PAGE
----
A Crafting Series
By: Jill Stockburger
A recent phenomenon began at our house, the youngest of our crew
began a ritual of nervously proclaiming, “I love you, Dad! I love you, Mom!” and needing a hug whenever my husband or I would leave the room, repeating the words and actions several times. With the first few interactions, my heart swelled at this new seemingly form of endearment from of our normally precocious six-year old, but by the next day, it occurred to me that I had missed the need behind the behavior. Within the past six weeks, our youngest has experienced a lot of relational transition as his daily routine, his world, has shifted and an underlying fear had crept in, ‘Could I lose them too?’ There was a rupture in our attunement with him and once we gained awareness, we were able to help name his fears while affirming our relationship through playful engagement.
The dance of attunement and co-regulation is illustrated well by the infant game of peek-a-boo. Within peek-a-boo, there is an established rhythm, one of a connection with the other (eyes opened) and one of a connection with self (eyes closed), developing interpersonal and intrapersonal awareness; healthy inner and outer connections develop. The caregiver is not meant to be in step with the child at all times. In fact, this form of intimacy would be invasive or inhibit growth. Enter D.W. Winnicott’s concept of the ‘good enough mother’.
Winnicott was a British pediatrician and psychoanalyst who observed thousands of caregivers and babies, and he came to realize that babies and children actually develop resilience when their caregivers ‘fail’ them in tolerable ways. In fact, the moments of repair create an expansion within the relationship through deeper connection, increased awareness, healing attachment opportunities, and outward growth through reframing.
“Fear of breakdown is the fear of a breakdown that has already been
experienced.” D.W. Winnicott
In short, don’t fear the breakdown; embrace the breakdown, not perfection. We are all having them within the scope of COVID-19, all of us aged 6, 10, 13, 40, and 41, and we are all stumbling a bit in the dark as new pieces of us emerge during this experience, feisty ones, sad ones, angry ones, pensive ones, glad ones, and tender ones. Be open to unexpected treasure surfacing.
Blind Drawing Family Portraits
Why do I love this exercise? Let me count the ways…
- Blind drawing is the artist’s fastest way of breaking old habits and unlearning lifeless mechanisms in order to really see the thing or person they are looking at, and remember, we are all artists. Each of us creates within our daily routines.
- Blind drawing is the perfect antidote to perfectionism because its first and only step is to let go of any hope of perfection. Anyone can play while learning to laugh with yourself, not at yourself.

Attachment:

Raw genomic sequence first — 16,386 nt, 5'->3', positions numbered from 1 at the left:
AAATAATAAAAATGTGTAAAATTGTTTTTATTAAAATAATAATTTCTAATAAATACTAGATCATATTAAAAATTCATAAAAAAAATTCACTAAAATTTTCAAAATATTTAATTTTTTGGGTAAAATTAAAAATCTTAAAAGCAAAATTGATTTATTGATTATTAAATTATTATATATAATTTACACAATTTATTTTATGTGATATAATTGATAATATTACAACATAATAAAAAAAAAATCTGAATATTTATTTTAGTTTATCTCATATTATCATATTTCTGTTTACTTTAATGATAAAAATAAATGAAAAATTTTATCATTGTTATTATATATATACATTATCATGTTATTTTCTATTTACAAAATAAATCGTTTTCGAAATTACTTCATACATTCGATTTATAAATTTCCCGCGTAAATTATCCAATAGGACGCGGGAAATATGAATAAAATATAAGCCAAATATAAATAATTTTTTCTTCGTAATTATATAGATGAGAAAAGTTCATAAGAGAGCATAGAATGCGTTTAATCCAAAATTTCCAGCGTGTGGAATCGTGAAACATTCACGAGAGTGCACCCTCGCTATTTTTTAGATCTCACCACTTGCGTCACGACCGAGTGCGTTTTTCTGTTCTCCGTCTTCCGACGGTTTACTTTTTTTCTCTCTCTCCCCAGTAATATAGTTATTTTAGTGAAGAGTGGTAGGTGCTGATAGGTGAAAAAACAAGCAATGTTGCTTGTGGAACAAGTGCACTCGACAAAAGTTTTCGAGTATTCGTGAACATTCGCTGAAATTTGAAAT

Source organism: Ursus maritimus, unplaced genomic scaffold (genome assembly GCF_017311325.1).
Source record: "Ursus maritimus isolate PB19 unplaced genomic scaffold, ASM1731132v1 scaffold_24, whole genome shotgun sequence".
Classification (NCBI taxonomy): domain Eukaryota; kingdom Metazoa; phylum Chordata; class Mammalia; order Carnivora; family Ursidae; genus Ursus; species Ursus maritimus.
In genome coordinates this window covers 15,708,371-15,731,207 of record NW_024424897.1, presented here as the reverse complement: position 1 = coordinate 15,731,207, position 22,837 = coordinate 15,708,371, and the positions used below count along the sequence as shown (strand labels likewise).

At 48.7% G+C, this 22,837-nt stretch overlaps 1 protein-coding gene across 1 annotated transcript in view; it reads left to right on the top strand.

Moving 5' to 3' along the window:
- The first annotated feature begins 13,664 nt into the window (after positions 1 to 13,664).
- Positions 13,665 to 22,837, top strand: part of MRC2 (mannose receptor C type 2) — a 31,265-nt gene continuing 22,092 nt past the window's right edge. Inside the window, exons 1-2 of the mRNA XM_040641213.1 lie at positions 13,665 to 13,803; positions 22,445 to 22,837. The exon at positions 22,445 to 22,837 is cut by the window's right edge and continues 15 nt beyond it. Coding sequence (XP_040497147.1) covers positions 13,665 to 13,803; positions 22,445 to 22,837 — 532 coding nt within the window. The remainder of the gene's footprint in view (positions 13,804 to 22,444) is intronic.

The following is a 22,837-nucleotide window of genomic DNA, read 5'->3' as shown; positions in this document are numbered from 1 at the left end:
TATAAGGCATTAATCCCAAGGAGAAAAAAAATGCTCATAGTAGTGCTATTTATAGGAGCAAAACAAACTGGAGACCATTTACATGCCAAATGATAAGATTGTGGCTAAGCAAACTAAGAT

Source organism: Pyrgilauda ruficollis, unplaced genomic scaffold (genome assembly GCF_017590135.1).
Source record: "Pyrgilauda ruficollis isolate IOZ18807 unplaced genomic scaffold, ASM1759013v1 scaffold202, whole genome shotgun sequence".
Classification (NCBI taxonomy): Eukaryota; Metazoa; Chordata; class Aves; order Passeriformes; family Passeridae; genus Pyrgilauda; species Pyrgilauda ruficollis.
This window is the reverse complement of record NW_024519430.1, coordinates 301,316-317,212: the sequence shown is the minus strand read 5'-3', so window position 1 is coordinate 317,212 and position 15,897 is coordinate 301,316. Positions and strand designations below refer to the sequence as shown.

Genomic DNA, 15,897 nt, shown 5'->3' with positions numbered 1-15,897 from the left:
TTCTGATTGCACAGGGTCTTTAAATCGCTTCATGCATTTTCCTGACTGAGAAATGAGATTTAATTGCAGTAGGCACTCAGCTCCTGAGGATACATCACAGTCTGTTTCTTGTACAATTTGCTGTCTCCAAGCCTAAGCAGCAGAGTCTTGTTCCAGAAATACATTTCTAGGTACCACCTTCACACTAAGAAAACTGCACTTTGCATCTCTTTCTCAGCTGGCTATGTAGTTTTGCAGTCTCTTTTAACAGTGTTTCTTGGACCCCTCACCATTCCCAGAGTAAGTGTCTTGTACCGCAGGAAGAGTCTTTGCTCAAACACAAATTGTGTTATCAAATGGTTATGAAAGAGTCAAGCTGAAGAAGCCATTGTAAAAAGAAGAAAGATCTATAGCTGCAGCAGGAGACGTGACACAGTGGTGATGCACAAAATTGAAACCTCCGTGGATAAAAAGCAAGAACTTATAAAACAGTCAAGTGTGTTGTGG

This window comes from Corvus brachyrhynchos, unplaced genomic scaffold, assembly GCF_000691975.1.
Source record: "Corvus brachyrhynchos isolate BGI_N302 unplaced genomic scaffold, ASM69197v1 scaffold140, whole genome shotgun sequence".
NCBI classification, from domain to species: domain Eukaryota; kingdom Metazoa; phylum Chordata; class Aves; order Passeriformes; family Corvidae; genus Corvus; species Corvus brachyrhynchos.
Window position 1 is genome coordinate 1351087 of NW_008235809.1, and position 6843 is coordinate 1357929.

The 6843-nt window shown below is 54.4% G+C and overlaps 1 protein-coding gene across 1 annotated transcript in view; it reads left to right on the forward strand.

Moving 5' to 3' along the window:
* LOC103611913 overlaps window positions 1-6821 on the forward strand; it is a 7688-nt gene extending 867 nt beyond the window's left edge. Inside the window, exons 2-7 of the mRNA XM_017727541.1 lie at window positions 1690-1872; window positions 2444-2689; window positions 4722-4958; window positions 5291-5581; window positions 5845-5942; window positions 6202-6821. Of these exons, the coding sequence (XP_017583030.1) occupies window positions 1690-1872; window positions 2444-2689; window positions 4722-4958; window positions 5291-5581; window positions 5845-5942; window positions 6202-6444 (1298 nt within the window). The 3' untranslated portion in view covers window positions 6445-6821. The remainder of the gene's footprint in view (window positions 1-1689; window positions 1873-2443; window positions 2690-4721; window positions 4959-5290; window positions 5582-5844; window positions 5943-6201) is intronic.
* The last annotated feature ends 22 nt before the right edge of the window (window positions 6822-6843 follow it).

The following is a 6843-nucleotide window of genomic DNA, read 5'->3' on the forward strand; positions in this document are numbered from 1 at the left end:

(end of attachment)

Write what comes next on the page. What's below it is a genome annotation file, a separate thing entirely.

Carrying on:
“Play creates new neural connections and tests them. It creates a
low-risk format for finding and developing innate skills.” Brown &
- Attunement between child and caregiver begins in the right brain; this is a specialty of the arts too. Creating visual art increases functional connectivity of the brain (right to left brain movement), leading to greater stress resistance, and psychological resilience. One could even call this exercise a playful arts-based version of peek-a-boo.
- In a short amount of time, this exercise brings joyful seeing, fresh eyes of perspective, and whole-brain engagement. With this connectivity, words come, maybe even words to a specific rupture making room for repair, all while practicing the dance of attunement.
The creativity birthed out of arts-based play awakens a felt sense of love within us that reminds, yes, there is an urgency to life, but life is not an emergency. For when we are held, we are free to not take ourselves too seriously understanding the fluid grace of ‘mistakes.’ Holding emotional closeness, is a gift of attunement, co-regulation, and repair.
Supplies: Paper and pencil
- Give yourself a set amount of time to draw using a timer depending on ages and attention span (5-15 minutes).
- Sit across from your partner in order for each to be able to see the other.
- Find a point on the paper to begin and set the tip of your pencil down.
- Begin drawing your subject. As you draw, feel free to shift from one subject to the next, but don’t lift your pencil.
- Resist the urge to look at the page.
- When the timer goes off, share your images. I bet you end up with a unique caricature and who doesn’t love a caricature!
- Don’t forget to bring awareness to sensations and feelings that emerge before, during, and after the exercise.
Don’t stop with caregiver and child. Feel free to switch up the dyadic
relationships. For example, children might enjoy watching their parents
connect this way or two siblings might enjoy doing it together. At the end, you might even compile all your silly faces in to a fun-loving family portrait.
About the author: Jill Stockburger is a counseling intern with Memphis Family Connection Center as she obtains her Masters Degree in Mental Health Counseling and Expressive Arts Therapy through Lesley University in Cambridge, Mass.
Jill loves to see all the arts modalities of visual art, music, drama, dance, and creative writing integrated with TBRI principles.